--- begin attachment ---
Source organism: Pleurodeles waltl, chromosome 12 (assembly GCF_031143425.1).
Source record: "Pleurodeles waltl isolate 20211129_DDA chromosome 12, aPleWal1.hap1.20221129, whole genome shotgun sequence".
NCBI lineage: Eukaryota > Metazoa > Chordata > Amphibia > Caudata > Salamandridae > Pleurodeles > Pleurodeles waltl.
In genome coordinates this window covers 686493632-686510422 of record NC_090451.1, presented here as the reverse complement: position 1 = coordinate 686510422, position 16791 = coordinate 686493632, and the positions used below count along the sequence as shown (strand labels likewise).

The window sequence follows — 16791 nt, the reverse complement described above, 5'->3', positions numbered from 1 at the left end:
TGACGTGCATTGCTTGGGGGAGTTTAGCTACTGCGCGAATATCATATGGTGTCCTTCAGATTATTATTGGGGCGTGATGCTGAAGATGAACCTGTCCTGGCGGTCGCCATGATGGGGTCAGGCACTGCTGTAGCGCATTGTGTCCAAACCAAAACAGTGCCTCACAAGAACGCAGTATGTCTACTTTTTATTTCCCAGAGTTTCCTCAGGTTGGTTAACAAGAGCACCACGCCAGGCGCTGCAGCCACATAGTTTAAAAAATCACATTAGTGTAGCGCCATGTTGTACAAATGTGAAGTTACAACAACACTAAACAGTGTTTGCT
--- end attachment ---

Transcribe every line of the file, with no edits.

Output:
Source organism: Pleurodeles waltl, chromosome 12 (assembly GCF_031143425.1).
Source record: "Pleurodeles waltl isolate 20211129_DDA chromosome 12, aPleWal1.hap1.20221129, whole genome shotgun sequence".
NCBI lineage: Eukaryota > Metazoa > Chordata > Amphibia > Caudata > Salamandridae > Pleurodeles > Pleurodeles waltl.
In genome coordinates this window covers 686493632-686510422 of record NC_090451.1, presented here as the reverse complement: position 1 = coordinate 686510422, position 16791 = coordinate 686493632, and the positions used below count along the sequence as shown (strand labels likewise).

The window sequence follows — 16791 nt, the reverse complement described above, 5'->3', positions numbered from 1 at the left end:
TGACGTGCATTGCTTGGGGGAGTTTAGCTACTGCGCGAATATCATATGGTGTCCTTCAGATTATTATTGGGGCGTGATGCTGAAGATGAACCTGTCCTGGCGGTCGCCATGATGGGGTCAGGCACTGCTGTAGCGCATTGTGTCCAAACCAAAACAGTGCCTCACAAGAACGCAGTATGTCTACTTTTTATTTCCCAGAGTTTCCTCAGGTTGGTTAACAAGAGCACCACGCCAGGCGCTGCAGCCACATAGTTTAAAAAATCACATTAGTGTAGCGCCATGTTGTACAAATGTGAAGTTACAACAACACTAAACAGTGTTTGCT